Chlorophyll also have medicinal importance; the artificial chlorophyll derivatives are used as medications. For instance, a chlorophyll derivative is sodium or copper chlorophyllin, which is used as a food supplement as well as colorant. It has various uses and they are:

Detoxification: There is evidence that it fights cancers and detoxification effect.

Tissue repair: Chlorophyll possess healing and shows reduction in soreness. As it slower down the growth of infection, it can fasten up the healing process.

Natural deodorant: chlorophyll possess the ability of balancing various odors from urine, faces and bad breath and is used by patients with colostomy and lacking the ability to evacuate feces from the body.

Various results have been obtained on the properties of chlorophyll; however, no clear evidence has been obtained, thus it has been studied to determine its hidden property and efficacy.

Examples of Chlorophyll
i. Plants

Chlorophyll is most abundant pigment in plants and these pigments are within the chloroplast which absorb energy. These pigments can be present in any part of the plants like the stem, shoots and leaves as well.

There are plants with green leaves which are the site of photosynthesis and consist of bark which is the stem in brown color. There are some trees which never lose their leaves and always have leaves are the evergreen and those that lose leaves are deciduous whose leaves fall off seasonally.

In these type of plants as their leaves fall the chlorophyll is fragmented thus, the leaves changes it color and thus try to get food from various sources in winters. Once the season is gone the leaves grow back again containing the chlorophyll pigment and carrying out photosynthesis.

ii. Algae

Within the chloroplast lies the chlorophyll pigment. Although all the algae can carry out photosynthesis, however only few do not possess the pigment thus, incapable of carrying out photosynthesis. Not to forget, these organism are the major producer of oxygen.

Algae are found in soil, rocks, trees and in water as well and can thrive varying condition. They also live-in contact with the other species like lichens.

iii. Cyanobacteria

These are prokaryotic photosynthetic bacteria which possess chlorophyll. Purple bacteria, green sulphur bacteria, Heliobacter and chloroflexi are bacteria which possess pigment like chlorophyll and it is bacteriochlorophyll which releases an end-product called the oxygen while carrying out photosynthesis with the chlorophyll A.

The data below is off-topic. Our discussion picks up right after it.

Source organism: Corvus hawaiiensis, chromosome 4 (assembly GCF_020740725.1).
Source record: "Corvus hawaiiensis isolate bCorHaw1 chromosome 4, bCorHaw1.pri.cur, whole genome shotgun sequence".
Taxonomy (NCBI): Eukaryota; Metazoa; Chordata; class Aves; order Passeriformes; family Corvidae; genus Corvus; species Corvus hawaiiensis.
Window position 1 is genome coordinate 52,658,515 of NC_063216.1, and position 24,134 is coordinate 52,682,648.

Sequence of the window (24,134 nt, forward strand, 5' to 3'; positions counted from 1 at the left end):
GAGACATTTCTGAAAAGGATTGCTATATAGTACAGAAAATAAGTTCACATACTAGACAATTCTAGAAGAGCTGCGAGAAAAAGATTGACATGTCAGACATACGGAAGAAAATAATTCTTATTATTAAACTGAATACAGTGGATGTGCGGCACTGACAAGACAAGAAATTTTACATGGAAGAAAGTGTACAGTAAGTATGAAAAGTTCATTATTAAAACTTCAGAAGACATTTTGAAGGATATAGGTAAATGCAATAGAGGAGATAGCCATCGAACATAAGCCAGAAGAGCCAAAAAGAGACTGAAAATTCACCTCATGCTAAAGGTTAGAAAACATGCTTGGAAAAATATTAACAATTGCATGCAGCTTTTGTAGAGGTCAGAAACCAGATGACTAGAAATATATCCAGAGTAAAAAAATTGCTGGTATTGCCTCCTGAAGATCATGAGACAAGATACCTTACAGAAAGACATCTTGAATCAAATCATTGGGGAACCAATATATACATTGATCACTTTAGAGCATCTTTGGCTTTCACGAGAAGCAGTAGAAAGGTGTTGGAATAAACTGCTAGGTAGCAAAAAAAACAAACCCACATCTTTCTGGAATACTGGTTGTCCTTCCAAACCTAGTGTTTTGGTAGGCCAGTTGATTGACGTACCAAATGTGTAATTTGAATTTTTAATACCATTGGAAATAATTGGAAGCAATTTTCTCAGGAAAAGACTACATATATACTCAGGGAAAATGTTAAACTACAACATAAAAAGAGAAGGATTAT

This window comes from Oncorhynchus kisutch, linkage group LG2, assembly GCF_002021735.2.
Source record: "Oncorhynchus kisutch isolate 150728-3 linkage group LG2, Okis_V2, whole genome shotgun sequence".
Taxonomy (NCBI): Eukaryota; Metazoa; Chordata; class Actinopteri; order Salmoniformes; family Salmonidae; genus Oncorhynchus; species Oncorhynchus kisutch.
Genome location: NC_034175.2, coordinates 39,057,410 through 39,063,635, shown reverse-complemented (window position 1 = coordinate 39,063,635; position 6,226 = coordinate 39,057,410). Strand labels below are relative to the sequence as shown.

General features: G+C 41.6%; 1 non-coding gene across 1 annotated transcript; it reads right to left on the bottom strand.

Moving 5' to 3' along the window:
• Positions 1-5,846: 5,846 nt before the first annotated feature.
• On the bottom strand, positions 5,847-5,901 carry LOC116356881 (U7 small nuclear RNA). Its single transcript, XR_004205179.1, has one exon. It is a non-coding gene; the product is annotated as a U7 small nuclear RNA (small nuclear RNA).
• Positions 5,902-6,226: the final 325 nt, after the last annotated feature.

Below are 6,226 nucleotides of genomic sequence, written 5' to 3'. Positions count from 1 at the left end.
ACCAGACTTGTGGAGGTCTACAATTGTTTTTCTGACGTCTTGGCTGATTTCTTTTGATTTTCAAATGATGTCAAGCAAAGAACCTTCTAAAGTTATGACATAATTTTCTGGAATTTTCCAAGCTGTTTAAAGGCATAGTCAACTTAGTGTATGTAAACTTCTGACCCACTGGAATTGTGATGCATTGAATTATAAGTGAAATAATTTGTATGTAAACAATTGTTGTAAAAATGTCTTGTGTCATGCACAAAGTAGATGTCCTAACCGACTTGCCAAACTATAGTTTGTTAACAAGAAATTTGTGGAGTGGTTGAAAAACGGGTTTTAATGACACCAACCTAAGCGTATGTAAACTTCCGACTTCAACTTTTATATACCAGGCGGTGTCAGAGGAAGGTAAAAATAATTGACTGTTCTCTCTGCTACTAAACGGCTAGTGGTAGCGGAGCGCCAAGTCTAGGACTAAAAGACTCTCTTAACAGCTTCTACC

Cyanobacteria have thylakoids in the plasma membrane folding, which are arranged as shells in cyanobacteria, unlike in plants where they form a stack.

Evolution in Chlorophyll

Million years ago, the ability of organism to make its own food with the help of sunlight and converting it to chemical energy has led to the appearance of photosynthetic organism on planet Earth. There is a theory which states that from the prokaryotes, eukaryotes have emerged and this is known as the Endosymbiotic theory.

The formation of organelle took place when a huge cell engulfed a smaller cell and these smaller cells with the ability to carry out photosynthesis were formed into chloroplast.

From the cyanobacteria, the algal groups have emerged and they are Rhodophyta, Chlorophyta and Glaucophyta which are comprised of peptidoglycan layer, which is a feature resembling the ancestors. Chlorophyta possess pigments similar to the land plants and thus are called as sister taxa.

From Charophyta, land plant have evolved which is a green algae family. Some of the common properties seen are food storage in plastid, presence of chlorophyll A and B, cellulose in cell wall are the features in embryophytes, embryophytes, chlorophytes and charophytes.

However, as there are few enzymes produced and in mitosis use of phragmoplasts, by both charophytes and embryophytes, they resemble more in similarities.

References
  • Estimation of Chlorophyll Fluorescence at Different Scales: A Review. Sensors (Basel) . 2019 Jul 8;19(13):3000.
  • Chlorophyll fluorescence: a probe of photosynthesis in vivo. Annu Rev Plant Biol . 2008;59:89-113.
  • An evidence-based systematic review of chlorophyll by the Natural Standard Research Collaboration. J Diet Suppl . 2014 Jun;11(2):198-239.
  • Images are created with BioRender.com